Yes, there is much Christians can learn from Jews, and vice versa. We are different, yet we can enrich each other. But first, a Jew must be a Jew.
Jim D.
Los Angeles
July 28, 2015
I had another thought about our original topic. Today, a nurse called me because I need to go to the hospital. I have noticed on the patient forms now, that racial and religious belief questions are really growing , taking up half the page on the form. I have stopped answering these devisive questions. It is rude to ask me my beliefs, my personal DNA, it is out of hand and I think these questions foster division more and more. Maybe the people making these forms are part of a social vacuum cleaner selling their dust to politicians.. Duh. My husband buys me books on how to engage in conversations with proselytizers and others of that ilk. I should be more vocal, more filled with facts as to how to represent my people, but I always just look at anyone who steps over the line and I clearly state, I am Jewish, and then go to another topic. I think it has been drummed into me not to encourage converts and just remain passive, but singularly strong with my 9 million Jewish family members.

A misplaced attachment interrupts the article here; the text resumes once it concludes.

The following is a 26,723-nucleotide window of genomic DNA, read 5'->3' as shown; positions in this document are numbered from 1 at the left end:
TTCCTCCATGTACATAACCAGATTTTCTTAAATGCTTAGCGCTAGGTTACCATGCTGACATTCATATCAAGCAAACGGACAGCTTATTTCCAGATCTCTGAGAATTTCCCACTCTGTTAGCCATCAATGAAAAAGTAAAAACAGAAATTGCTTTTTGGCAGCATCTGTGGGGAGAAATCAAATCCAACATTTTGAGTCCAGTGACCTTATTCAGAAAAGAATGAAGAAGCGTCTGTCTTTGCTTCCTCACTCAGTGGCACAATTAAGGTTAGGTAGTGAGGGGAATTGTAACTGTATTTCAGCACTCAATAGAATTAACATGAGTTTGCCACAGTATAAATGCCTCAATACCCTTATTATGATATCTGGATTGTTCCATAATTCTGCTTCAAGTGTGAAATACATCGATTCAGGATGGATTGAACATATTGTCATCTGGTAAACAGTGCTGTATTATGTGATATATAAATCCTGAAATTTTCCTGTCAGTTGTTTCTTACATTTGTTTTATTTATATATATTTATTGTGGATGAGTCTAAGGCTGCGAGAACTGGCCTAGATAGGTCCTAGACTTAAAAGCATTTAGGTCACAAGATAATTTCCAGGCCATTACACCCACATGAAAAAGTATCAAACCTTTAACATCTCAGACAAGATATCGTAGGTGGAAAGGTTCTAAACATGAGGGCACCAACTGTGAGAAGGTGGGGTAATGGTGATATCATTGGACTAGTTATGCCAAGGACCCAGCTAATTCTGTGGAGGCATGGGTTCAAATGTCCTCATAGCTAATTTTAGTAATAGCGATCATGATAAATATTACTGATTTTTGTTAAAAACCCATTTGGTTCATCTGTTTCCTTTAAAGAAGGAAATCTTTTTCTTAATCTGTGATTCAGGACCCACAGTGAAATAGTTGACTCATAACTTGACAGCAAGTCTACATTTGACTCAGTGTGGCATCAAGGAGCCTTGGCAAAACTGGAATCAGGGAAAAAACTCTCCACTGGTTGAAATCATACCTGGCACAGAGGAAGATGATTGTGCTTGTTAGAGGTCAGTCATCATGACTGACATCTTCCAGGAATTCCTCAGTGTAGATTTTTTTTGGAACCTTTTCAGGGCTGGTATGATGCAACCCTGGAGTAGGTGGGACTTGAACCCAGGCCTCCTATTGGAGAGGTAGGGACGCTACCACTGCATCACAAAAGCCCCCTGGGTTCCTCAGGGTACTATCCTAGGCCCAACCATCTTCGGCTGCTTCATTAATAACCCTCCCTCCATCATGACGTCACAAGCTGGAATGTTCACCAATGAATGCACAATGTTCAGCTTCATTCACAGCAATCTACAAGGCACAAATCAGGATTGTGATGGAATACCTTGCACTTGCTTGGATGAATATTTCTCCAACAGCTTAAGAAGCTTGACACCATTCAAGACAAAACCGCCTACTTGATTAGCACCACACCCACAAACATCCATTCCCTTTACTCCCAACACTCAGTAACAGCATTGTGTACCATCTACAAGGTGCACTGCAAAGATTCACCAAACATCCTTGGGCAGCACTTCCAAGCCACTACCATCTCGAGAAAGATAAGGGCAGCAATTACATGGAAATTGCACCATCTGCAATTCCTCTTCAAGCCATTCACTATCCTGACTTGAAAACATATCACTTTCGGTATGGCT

Sheri Williams
Hastings, MI
July 28, 2015
Response to Anonymous UK 7-28-2015 Comment
Your remark is academic, and I would hardly paint such a rosy picture. First, there has always been sporadic support for Jews throughout the ages, including by popes, but that ebbed and flowed, and didn't change the overall course of antisemitism.

The Protestant Reformation was sparked by Martin Luther, who as we all know, wrote the playbook the Nazi's later acted out, and the virulent antisemitism he promulgated was palpably retained in Protestantism and provided the undercurrent of support that made the Holocaust possible.

Even today, the UK isn't doing enough to counter recent Muslim antisemitism, and a recent poll showed that 2/3 of secondary students there don't know that the Holocaust killed 6 million Jews, and 25% don't know what Auschwitz was used for.

And do you realize the sad irony of what you (somewhat myopically) said? "in the Anglosphere, which is where most of today's Jews outside of Israel still live." That's because the Holocaust wiped out a third of world Jewry!
Jim D.
Los Angeles